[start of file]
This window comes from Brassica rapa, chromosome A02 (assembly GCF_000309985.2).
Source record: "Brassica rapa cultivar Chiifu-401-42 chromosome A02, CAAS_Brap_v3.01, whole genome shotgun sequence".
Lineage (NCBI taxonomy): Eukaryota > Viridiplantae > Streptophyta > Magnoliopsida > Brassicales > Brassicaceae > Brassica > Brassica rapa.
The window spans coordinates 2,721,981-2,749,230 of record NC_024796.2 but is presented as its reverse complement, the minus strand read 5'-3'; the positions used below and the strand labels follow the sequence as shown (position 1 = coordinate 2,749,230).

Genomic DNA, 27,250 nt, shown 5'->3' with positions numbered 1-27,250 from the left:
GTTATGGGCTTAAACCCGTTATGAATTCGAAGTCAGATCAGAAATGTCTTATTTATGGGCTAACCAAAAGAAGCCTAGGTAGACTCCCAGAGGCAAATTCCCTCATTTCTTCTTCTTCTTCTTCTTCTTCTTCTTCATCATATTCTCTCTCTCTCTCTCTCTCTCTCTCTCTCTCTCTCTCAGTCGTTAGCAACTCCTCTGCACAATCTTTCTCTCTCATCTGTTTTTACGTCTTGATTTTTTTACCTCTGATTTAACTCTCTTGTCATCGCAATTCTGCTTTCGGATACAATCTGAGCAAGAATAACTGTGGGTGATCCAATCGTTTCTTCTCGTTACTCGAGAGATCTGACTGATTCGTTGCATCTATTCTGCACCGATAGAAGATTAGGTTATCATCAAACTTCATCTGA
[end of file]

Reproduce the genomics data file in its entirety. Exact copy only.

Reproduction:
This window comes from Brassica rapa, chromosome A02 (assembly GCF_000309985.2).
Source record: "Brassica rapa cultivar Chiifu-401-42 chromosome A02, CAAS_Brap_v3.01, whole genome shotgun sequence".
Lineage (NCBI taxonomy): Eukaryota > Viridiplantae > Streptophyta > Magnoliopsida > Brassicales > Brassicaceae > Brassica > Brassica rapa.
The window spans coordinates 2,721,981-2,749,230 of record NC_024796.2 but is presented as its reverse complement, the minus strand read 5'-3'; the positions used below and the strand labels follow the sequence as shown (position 1 = coordinate 2,749,230).

Genomic DNA, 27,250 nt, shown 5'->3' with positions numbered 1-27,250 from the left:
GTTATGGGCTTAAACCCGTTATGAATTCGAAGTCAGATCAGAAATGTCTTATTTATGGGCTAACCAAAAGAAGCCTAGGTAGACTCCCAGAGGCAAATTCCCTCATTTCTTCTTCTTCTTCTTCTTCTTCTTCTTCATCATATTCTCTCTCTCTCTCTCTCTCTCTCTCTCTCTCTCTCTCAGTCGTTAGCAACTCCTCTGCACAATCTTTCTCTCTCATCTGTTTTTACGTCTTGATTTTTTTACCTCTGATTTAACTCTCTTGTCATCGCAATTCTGCTTTCGGATACAATCTGAGCAAGAATAACTGTGGGTGATCCAATCGTTTCTTCTCGTTACTCGAGAGATCTGACTGATTCGTTGCATCTATTCTGCACCGATAGAAGATTAGGTTATCATCAAACTTCATCTGA